Amid reports that coronavirus cases are spiking across the country, one of North Carolina’s largest megachurches has decided to cancel all in-person services until a vaccine has been developed.
World Overcomers Christian Church announced Thursday that it would continue having online services until a COVID-19 vaccine was readily available. Senior Pastor Andy Thompson said hosting in-person worship services is not worth the risk.
“When our people are able to come back together, they’re going to want to greet one another and hug one another, and in my estimation, the risks are too great,” Thompson told a local CBS affiliate. “We have to figure out ways to minister to people beyond just them risking contact in the middle of a pandemic.”
According to the North Carolina Department of Health and Human Services, over the last two weeks coronavirus cases from social gatherings such as church and sporting events have increased. The state health department calls these infectious gatherings clusters and defines them as “five or more epidemiologically linked cases within 14 days of one another.”
Data from the report, which was collected in the month of August, revealed that religious gatherings rank third on the list of events or settings creating clusters across the state.
Despite the coronavirus pandemic, Thompson said his church has experienced unexpected growth and that he has been able to reach more people via online worship services.
“Church for us is just growing. We’ve never had this many people watching. I don’t think I’ll ever go back to having church the way I did before,” Thompson said.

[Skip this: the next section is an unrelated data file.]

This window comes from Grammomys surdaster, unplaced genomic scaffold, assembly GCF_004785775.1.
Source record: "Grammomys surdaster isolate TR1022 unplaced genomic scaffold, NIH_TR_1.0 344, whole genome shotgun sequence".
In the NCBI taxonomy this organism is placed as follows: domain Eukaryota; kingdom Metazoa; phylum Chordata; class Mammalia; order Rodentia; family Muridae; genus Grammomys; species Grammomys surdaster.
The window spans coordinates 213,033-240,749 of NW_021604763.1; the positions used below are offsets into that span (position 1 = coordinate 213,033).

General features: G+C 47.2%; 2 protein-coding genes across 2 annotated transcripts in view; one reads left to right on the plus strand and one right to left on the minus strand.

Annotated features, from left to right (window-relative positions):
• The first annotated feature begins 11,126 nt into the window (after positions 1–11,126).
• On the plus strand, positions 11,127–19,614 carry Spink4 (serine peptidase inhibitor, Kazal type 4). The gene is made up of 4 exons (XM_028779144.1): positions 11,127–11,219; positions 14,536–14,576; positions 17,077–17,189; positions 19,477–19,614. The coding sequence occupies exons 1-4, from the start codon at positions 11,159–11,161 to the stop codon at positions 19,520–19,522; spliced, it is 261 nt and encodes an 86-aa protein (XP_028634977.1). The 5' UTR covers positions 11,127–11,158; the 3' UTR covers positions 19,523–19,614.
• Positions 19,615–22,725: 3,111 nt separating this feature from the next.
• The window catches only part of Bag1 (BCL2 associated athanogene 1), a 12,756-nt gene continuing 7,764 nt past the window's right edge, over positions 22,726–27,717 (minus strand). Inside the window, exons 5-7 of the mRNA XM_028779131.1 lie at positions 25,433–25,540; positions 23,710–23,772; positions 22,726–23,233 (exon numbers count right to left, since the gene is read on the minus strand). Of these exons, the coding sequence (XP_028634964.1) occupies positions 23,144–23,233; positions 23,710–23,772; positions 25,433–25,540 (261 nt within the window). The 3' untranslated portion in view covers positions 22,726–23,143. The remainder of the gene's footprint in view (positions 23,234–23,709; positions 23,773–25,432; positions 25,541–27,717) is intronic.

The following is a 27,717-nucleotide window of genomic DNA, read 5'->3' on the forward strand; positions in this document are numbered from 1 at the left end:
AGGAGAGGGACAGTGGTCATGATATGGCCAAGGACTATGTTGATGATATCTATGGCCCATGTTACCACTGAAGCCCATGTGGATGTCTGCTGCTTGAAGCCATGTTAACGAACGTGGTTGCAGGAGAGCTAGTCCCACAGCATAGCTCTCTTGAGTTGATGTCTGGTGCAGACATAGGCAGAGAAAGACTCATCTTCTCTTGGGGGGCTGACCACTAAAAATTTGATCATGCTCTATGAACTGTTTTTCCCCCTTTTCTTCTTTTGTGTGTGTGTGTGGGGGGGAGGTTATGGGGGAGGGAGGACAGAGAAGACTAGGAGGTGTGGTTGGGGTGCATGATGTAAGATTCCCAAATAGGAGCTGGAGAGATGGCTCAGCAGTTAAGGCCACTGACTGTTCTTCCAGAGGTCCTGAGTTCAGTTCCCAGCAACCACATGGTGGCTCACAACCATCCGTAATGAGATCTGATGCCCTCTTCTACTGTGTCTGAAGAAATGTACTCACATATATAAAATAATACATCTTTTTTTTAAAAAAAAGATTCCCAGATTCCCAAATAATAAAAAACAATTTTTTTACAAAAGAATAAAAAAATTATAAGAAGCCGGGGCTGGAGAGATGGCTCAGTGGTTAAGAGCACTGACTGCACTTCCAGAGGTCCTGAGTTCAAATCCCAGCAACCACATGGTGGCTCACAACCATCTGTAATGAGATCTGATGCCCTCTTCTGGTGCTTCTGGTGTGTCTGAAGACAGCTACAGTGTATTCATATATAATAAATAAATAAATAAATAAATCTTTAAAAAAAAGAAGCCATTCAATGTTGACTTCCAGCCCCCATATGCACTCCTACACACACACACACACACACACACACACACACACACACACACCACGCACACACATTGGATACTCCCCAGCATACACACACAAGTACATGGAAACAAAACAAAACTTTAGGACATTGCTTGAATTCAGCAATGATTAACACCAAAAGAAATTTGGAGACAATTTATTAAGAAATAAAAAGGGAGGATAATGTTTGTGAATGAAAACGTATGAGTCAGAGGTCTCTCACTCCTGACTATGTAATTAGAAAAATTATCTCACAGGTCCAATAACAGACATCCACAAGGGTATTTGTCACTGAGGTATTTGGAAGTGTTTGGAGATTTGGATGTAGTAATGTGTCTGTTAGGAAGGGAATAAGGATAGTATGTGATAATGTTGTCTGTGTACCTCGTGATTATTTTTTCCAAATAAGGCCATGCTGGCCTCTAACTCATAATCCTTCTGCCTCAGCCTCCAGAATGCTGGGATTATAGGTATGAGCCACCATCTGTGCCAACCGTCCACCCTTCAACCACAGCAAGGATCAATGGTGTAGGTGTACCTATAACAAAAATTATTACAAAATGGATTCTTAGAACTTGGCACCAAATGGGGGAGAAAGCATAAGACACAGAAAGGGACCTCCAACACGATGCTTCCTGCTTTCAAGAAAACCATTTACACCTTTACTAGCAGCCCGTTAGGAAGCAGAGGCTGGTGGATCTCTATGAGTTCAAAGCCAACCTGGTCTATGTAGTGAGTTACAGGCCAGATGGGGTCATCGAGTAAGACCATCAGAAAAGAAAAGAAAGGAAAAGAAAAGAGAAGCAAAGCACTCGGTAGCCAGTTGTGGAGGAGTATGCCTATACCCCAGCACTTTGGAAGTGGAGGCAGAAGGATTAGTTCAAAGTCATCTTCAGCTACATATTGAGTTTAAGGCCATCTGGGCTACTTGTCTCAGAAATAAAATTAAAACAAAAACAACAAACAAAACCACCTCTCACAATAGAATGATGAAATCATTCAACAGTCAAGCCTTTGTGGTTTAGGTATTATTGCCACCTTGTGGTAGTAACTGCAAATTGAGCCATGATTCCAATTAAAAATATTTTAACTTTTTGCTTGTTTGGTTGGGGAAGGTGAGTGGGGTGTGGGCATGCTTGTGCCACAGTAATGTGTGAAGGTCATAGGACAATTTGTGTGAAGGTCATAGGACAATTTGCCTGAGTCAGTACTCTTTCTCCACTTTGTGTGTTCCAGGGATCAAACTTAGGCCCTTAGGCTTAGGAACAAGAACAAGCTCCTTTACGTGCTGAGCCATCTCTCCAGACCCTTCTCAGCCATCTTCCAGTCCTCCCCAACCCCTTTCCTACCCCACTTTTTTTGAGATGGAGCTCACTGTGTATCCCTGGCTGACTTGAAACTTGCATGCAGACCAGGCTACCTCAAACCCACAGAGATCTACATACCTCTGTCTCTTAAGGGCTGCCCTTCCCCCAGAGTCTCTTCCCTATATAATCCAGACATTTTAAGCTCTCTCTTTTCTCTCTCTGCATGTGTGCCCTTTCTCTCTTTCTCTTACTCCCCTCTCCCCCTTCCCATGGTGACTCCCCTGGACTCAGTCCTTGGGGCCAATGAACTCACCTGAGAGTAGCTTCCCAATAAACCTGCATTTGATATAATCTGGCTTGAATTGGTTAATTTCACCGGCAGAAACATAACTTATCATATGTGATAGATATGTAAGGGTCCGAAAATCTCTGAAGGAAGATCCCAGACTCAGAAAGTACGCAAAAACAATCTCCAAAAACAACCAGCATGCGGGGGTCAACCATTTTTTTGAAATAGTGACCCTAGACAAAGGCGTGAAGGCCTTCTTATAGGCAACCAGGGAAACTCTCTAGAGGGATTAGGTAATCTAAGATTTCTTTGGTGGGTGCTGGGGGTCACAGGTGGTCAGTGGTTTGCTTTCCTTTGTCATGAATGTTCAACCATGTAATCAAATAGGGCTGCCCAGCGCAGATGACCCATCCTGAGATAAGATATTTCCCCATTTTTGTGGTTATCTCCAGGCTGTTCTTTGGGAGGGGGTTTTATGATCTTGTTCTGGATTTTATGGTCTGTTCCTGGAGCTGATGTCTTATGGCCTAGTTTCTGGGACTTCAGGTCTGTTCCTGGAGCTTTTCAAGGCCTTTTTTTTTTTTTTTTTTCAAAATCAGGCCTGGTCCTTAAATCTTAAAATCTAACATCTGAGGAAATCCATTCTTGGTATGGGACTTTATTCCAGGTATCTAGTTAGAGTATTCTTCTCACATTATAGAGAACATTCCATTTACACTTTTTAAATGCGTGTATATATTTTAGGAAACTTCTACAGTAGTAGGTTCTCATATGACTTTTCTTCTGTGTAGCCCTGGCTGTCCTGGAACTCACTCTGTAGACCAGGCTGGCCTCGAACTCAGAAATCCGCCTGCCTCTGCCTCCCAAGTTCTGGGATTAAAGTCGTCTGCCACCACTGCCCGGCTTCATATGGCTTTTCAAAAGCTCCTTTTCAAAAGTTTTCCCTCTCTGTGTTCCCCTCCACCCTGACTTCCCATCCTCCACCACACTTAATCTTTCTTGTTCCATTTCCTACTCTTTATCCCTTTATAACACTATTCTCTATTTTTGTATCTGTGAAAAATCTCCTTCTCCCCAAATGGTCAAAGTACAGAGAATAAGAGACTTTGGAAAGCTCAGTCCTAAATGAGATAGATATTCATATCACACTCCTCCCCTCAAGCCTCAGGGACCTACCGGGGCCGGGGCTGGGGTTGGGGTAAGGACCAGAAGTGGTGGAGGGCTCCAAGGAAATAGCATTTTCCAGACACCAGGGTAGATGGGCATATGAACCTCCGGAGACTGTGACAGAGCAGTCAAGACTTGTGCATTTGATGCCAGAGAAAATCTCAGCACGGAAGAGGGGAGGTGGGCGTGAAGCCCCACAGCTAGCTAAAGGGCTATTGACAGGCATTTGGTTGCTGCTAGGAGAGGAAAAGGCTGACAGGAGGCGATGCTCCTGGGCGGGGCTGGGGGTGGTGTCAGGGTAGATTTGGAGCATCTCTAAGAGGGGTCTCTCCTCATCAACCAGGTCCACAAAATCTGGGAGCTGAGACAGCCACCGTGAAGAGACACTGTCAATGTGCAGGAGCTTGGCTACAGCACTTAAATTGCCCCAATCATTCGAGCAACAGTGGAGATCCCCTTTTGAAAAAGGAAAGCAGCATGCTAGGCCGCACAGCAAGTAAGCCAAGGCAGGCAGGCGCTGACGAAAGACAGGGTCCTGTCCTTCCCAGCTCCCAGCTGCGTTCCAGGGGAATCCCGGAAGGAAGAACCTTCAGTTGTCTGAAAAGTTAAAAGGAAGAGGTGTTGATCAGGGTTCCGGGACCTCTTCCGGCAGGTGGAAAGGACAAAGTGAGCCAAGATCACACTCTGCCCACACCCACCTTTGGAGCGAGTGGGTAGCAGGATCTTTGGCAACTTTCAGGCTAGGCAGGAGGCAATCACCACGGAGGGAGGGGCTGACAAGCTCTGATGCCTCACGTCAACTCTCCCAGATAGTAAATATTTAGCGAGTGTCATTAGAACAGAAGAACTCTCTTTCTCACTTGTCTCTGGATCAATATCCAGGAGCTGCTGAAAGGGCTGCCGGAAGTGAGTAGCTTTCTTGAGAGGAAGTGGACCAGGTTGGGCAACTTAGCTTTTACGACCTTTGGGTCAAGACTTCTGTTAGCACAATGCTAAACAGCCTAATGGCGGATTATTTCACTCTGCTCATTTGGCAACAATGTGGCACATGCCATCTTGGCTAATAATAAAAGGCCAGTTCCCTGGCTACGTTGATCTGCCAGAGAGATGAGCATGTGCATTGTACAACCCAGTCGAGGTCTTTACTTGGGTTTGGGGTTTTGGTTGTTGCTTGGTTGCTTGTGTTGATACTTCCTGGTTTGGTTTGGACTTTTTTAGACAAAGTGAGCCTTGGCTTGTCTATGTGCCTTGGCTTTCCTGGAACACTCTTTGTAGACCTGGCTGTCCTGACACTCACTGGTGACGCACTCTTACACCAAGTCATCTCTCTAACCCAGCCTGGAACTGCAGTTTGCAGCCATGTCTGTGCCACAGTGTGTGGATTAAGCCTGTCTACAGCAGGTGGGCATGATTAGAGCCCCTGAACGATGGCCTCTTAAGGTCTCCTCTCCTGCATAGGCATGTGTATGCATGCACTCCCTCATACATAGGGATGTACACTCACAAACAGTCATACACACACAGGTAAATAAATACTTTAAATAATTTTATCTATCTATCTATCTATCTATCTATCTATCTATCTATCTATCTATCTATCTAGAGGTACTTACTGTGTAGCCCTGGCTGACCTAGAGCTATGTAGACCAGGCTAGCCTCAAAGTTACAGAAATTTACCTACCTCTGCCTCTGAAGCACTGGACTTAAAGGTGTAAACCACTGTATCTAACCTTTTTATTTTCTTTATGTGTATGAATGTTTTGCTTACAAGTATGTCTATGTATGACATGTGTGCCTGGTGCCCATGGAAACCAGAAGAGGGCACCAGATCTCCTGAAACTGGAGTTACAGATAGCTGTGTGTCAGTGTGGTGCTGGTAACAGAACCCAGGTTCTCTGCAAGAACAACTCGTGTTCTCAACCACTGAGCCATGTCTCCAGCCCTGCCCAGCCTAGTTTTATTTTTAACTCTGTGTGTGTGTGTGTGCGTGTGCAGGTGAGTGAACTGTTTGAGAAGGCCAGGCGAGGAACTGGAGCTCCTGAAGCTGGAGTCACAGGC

Although other churches in the area have returned to in-person services, Thompson claims it’s not the wisest decision. He believes churches need to seriously “rethink” their strategy before allowing people back into their building.
“Every time they tell me they’re having meetings, I always say, ‘You might want to rethink that. Do you really have to have meetings to minister the gospel of Christ?’” Thompson said, reiterating that people need to adapt and “figure out a way to be effective when it comes to the future.”
Thompson’s decision to suspend in-person services until a vaccine is developed follows fellow megachurch pastor Andy Stanley’s announcement earlier this summer. The North Point Community Church leader canceled in-person services until 2021 in order to guarantee the safety of his church members.
“This is based on the experience of other similar-sized churches around the country that opened two or even three weeks ago. If we open and a volunteer, child, student or an adult who attends any of our environments tests positive after the fact, we are responsible for doing all the contract tracing,” Stanley said in July.
“And that would be the right thing to do, that would be the responsible thing to do, but that would be pretty much an impossible thing to do.”